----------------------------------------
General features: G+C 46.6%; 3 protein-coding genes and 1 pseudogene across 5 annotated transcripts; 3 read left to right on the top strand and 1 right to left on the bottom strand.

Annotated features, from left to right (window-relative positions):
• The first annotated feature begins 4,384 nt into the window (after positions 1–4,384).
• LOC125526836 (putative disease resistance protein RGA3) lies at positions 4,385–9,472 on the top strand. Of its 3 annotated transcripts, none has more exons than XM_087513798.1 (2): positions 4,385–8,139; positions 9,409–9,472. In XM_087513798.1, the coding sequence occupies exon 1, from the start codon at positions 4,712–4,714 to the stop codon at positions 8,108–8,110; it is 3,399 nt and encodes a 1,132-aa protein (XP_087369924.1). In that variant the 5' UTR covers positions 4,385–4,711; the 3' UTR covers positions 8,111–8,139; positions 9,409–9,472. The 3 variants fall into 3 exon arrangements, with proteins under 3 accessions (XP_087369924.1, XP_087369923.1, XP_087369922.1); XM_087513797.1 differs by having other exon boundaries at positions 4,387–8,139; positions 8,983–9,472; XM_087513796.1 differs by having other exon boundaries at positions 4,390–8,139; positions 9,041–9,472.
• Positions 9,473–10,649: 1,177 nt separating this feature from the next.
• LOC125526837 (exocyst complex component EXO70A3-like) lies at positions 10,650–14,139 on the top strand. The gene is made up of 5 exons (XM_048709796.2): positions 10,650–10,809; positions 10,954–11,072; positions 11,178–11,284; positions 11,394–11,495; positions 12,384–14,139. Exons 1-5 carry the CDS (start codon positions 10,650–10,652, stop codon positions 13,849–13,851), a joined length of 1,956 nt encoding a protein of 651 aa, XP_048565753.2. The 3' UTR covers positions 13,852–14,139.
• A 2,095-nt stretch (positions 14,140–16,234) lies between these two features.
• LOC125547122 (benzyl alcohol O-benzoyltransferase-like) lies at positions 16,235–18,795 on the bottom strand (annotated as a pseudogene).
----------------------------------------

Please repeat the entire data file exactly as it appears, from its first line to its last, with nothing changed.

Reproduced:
General features: G+C 46.6%; 3 protein-coding genes and 1 pseudogene across 5 annotated transcripts; 3 read left to right on the top strand and 1 right to left on the bottom strand.

Annotated features, from left to right (window-relative positions):
• The first annotated feature begins 4,384 nt into the window (after positions 1–4,384).
• LOC125526836 (putative disease resistance protein RGA3) lies at positions 4,385–9,472 on the top strand. Of its 3 annotated transcripts, none has more exons than XM_087513798.1 (2): positions 4,385–8,139; positions 9,409–9,472. In XM_087513798.1, the coding sequence occupies exon 1, from the start codon at positions 4,712–4,714 to the stop codon at positions 8,108–8,110; it is 3,399 nt and encodes a 1,132-aa protein (XP_087369924.1). In that variant the 5' UTR covers positions 4,385–4,711; the 3' UTR covers positions 8,111–8,139; positions 9,409–9,472. The 3 variants fall into 3 exon arrangements, with proteins under 3 accessions (XP_087369924.1, XP_087369923.1, XP_087369922.1); XM_087513797.1 differs by having other exon boundaries at positions 4,387–8,139; positions 8,983–9,472; XM_087513796.1 differs by having other exon boundaries at positions 4,390–8,139; positions 9,041–9,472.
• Positions 9,473–10,649: 1,177 nt separating this feature from the next.
• LOC125526837 (exocyst complex component EXO70A3-like) lies at positions 10,650–14,139 on the top strand. The gene is made up of 5 exons (XM_048709796.2): positions 10,650–10,809; positions 10,954–11,072; positions 11,178–11,284; positions 11,394–11,495; positions 12,384–14,139. Exons 1-5 carry the CDS (start codon positions 10,650–10,652, stop codon positions 13,849–13,851), a joined length of 1,956 nt encoding a protein of 651 aa, XP_048565753.2. The 3' UTR covers positions 13,852–14,139.
• A 2,095-nt stretch (positions 14,140–16,234) lies between these two features.
• LOC125547122 (benzyl alcohol O-benzoyltransferase-like) lies at positions 16,235–18,795 on the bottom strand (annotated as a pseudogene).